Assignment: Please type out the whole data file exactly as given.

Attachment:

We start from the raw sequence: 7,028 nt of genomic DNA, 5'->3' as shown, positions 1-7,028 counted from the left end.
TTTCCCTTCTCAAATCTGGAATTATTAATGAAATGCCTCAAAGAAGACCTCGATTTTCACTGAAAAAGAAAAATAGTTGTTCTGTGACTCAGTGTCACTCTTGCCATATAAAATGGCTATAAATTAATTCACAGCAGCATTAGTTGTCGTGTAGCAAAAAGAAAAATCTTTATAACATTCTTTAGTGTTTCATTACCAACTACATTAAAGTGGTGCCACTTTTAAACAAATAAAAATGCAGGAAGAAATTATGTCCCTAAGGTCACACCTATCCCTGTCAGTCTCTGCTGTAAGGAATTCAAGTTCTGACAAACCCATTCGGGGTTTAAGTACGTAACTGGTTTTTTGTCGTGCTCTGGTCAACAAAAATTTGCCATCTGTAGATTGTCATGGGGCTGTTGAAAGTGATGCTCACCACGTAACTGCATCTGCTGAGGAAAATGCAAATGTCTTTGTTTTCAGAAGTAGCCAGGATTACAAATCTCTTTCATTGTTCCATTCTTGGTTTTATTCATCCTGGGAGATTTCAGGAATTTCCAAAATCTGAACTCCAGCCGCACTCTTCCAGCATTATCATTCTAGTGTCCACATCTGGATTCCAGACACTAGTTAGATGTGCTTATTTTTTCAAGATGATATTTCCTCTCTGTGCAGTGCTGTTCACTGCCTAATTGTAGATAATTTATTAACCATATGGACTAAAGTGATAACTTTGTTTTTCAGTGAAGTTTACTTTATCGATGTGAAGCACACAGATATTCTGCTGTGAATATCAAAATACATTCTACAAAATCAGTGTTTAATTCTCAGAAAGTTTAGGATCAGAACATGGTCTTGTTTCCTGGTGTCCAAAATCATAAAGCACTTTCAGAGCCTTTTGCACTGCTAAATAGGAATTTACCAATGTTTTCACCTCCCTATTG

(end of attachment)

We start from the raw sequence: 7,028 nt of genomic DNA, 5'->3' as shown, positions 1-7,028 counted from the left end.
TTTCCCTTCTCAAATCTGGAATTATTAATGAAATGCCTCAAAGAAGACCTCGATTTTCACTGAAAAAGAAAAATAGTTGTTCTGTGACTCAGTGTCACTCTTGCCATATAAAATGGCTATAAATTAATTCACAGCAGCATTAGTTGTCGTGTAGCAAAAAGAAAAATCTTTATAACATTCTTTAGTGTTTCATTACCAACTACATTAAAGTGGTGCCACTTTTAAACAAATAAAAATGCAGGAAGAAATTATGTCCCTAAGGTCACACCTATCCCTGTCAGTCTCTGCTGTAAGGAATTCAAGTTCTGACAAACCCATTCGGGGTTTAAGTACGTAACTGGTTTTTTGTCGTGCTCTGGTCAACAAAAATTTGCCATCTGTAGATTGTCATGGGGCTGTTGAAAGTGATGCTCACCACGTAACTGCATCTGCTGAGGAAAATGCAAATGTCTTTGTTTTCAGAAGTAGCCAGGATTACAAATCTCTTTCATTGTTCCATTCTTGGTTTTATTCATCCTGGGAGATTTCAGGAATTTCCAAAATCTGAACTCCAGCCGCACTCTTCCAGCATTATCATTCTAGTGTCCACATCTGGATTCCAGACACTAGTTAGATGTGCTTATTTTTTCAAGATGATATTTCCTCTCTGTGCAGTGCTGTTCACTGCCTAATTGTAGATAATTTATTAACCATATGGACTAAAGTGATAACTTTGTTTTTCAGTGAAGTTTACTTTATCGATGTGAAGCACACAGATATTCTGCTGTGAATATCAAAATACATTCTACAAAATCAGTGTTTAATTCTCAGAAAGTTTAGGATCAGAACATGGTCTTGTTTCCTGGTGTCCAAAATCATAAAGCACTTTCAGAGCCTTTTGCACTGCTAAATAGGAATTTACCAATGTTTTCACCTCCCTATTG